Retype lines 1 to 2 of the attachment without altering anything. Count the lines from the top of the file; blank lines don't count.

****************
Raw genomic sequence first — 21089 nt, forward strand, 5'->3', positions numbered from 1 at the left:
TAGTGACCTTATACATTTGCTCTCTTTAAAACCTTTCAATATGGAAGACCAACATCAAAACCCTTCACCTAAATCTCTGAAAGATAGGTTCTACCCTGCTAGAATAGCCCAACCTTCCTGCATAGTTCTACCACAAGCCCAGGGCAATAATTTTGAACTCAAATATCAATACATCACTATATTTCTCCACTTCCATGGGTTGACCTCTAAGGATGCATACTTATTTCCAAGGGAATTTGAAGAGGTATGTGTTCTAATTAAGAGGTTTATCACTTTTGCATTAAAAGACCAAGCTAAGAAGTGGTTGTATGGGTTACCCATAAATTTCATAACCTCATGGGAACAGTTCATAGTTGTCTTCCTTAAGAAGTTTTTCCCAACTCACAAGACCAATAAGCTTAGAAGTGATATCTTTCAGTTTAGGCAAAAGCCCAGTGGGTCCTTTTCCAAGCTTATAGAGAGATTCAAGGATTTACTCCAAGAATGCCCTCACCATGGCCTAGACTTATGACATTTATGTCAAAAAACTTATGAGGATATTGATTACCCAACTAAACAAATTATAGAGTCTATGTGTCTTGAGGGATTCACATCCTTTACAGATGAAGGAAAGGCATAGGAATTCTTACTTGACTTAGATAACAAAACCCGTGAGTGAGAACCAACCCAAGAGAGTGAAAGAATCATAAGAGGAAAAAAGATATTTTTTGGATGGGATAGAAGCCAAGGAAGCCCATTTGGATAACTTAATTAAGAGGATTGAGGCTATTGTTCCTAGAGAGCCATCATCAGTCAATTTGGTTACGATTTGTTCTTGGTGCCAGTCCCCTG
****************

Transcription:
Raw genomic sequence first — 21089 nt, forward strand, 5'->3', positions numbered from 1 at the left:
TAGTGACCTTATACATTTGCTCTCTTTAAAACCTTTCAATATGGAAGACCAACATCAAAACCCTTCACCTAAATCTCTGAAAGATAGGTTCTACCCTGCTAGAATAGCCCAACCTTCCTGCATAGTTCTACCACAAGCCCAGGGCAATAATTTTGAACTCAAATATCAATACATCACTATATTTCTCCACTTCCATGGGTTGACCTCTAAGGATGCATACTTATTTCCAAGGGAATTTGAAGAGGTATGTGTTCTAATTAAGAGGTTTATCACTTTTGCATTAAAAGACCAAGCTAAGAAGTGGTTGTATGGGTTACCCATAAATTTCATAACCTCATGGGAACAGTTCATAGTTGTCTTCCTTAAGAAGTTTTTCCCAACTCACAAGACCAATAAGCTTAGAAGTGATATCTTTCAGTTTAGGCAAAAGCCCAGTGGGTCCTTTTCCAAGCTTATAGAGAGATTCAAGGATTTACTCCAAGAATGCCCTCACCATGGCCTAGACTTATGACATTTATGTCAAAAAACTTATGAGGATATTGATTACCCAACTAAACAAATTATAGAGTCTATGTGTCTTGAGGGATTCACATCCTTTACAGATGAAGGAAAGGCATAGGAATTCTTACTTGACTTAGATAACAAAACCCGTGAGTGAGAACCAACCCAAGAGAGTGAAAGAATCATAAGAGGAAAAAAGATATTTTTTGGATGGGATAGAAGCCAAGGAAGCCCATTTGGATAACTTAATTAAGAGGATTGAGGCTATTGTTCCTAGAGAGCCATCATCAGTCAATTTGGTTACGATTTGTTCTTGGTGCCAGTCCCCTG